These are the mysteries Biological Sciences Professor Sepehr Eskandari is trying to solve. Perhaps the key is understanding the behavior of the transport proteins that regulate the brain concentration of gamma-aminobutyric acid, or GABA for short. GABA balances neuron activity in the brain.
Overexcited neurons can cause seizures, and underactivity may induce
a coma. By regulating the brain concentration of GABA, epileptic
seizures can be prevented.
“Our work has implications for treating epilepsy and also
understanding other proteins that are involved in regulating the levels
of other neurotransmitters such as serotonin and dopamine. For example,
serotonin levels can be managed by Prozac, which is used to treat
depression,” Eskandari says.
Funded by a $1.28 million NIH grant, Eskandari’s mission is to
identify and develop compounds that can target the GABA transporters,
the proteins that regulate GABA levels in the brain. Bachelor’s and
master’s students study the behavior of transport proteins found in the
nervous system and how they react to different drugs.
Eskdandari believes that it’s important for students to be involved
in research projects, so they can learn about designing experiments,
analyzing data and writing articles for publication. It’s also a chance
for students to learn cutting-edge technologies that aren’t necessarily
taught in class.
Just as he and other Cal Poly Pomona faculty are focused on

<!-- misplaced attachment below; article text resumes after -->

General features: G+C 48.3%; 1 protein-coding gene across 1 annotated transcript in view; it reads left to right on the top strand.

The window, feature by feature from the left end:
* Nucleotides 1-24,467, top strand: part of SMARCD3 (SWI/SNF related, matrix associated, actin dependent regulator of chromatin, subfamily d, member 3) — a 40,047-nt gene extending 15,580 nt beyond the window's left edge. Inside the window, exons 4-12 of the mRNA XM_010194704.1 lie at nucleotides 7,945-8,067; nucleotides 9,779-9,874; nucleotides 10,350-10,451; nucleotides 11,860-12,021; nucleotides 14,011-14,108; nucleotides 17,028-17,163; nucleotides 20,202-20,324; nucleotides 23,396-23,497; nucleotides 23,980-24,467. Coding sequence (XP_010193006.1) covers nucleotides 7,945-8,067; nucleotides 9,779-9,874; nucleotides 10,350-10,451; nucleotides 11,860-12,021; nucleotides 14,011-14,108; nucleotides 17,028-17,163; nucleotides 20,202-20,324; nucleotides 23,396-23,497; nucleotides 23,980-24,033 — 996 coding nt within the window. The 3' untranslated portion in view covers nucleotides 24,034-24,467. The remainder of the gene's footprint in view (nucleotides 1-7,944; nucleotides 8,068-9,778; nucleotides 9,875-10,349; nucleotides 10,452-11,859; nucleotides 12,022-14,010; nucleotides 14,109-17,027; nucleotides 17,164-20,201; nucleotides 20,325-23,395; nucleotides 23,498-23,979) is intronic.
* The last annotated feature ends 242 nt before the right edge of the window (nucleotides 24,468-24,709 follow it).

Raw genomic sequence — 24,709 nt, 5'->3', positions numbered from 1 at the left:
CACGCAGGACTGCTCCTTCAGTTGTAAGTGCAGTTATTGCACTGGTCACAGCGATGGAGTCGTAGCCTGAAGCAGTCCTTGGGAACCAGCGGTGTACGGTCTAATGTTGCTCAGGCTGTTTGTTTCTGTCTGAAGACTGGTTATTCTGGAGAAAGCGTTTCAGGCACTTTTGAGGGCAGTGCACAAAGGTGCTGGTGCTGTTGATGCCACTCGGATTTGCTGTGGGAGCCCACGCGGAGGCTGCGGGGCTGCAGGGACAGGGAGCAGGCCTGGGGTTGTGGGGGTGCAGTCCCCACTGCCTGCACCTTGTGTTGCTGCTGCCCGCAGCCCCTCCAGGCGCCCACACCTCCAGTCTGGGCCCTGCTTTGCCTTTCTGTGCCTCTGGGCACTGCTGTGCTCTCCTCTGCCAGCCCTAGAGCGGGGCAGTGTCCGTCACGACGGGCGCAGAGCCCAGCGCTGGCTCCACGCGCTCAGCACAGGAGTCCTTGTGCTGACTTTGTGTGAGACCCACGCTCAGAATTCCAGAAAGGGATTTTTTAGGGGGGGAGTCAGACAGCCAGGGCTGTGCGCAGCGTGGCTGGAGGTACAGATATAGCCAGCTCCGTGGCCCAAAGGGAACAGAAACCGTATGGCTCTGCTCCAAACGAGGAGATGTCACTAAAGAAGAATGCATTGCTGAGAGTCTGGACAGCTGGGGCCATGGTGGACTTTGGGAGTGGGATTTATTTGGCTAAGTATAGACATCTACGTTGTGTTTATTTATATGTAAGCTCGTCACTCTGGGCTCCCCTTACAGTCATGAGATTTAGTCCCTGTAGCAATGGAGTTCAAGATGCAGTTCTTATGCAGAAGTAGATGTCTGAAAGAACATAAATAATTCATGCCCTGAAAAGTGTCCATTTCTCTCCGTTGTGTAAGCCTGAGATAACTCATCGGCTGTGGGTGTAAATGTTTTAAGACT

advancing health research, they are also mindful of developing future
Eskandari explains: “When undergraduates get exposed to research,
they can see if they’re interested in the subject or the process of
research. For master’s students, research projects are a really
important steppingstone, especially for those interested in going to a
Ph.D. program. If we can expose them to something that’s new or
cutting-edge, then their skills will be relevant, whether they work in
a pharmaceutical company or pursue a higher degree.”
Welcome to the world of health-related research at Cal Poly Pomona,
where teacher-scholars guide students through extraordinary hands-on
learning experiences. Their to-do list is daunting but exhilarating:
disabling harmful bacteria, using stem cells to study side effects of
drugs, simplifying the management of diabetes, understanding the causes
of epilepsy. One experiment at a time, they add to the knowledge base
of the academic community, never overstate their findings and are
always excited by the possibilities. This article is the conclusion of
a series on health-related research at Cal Poly Pomona.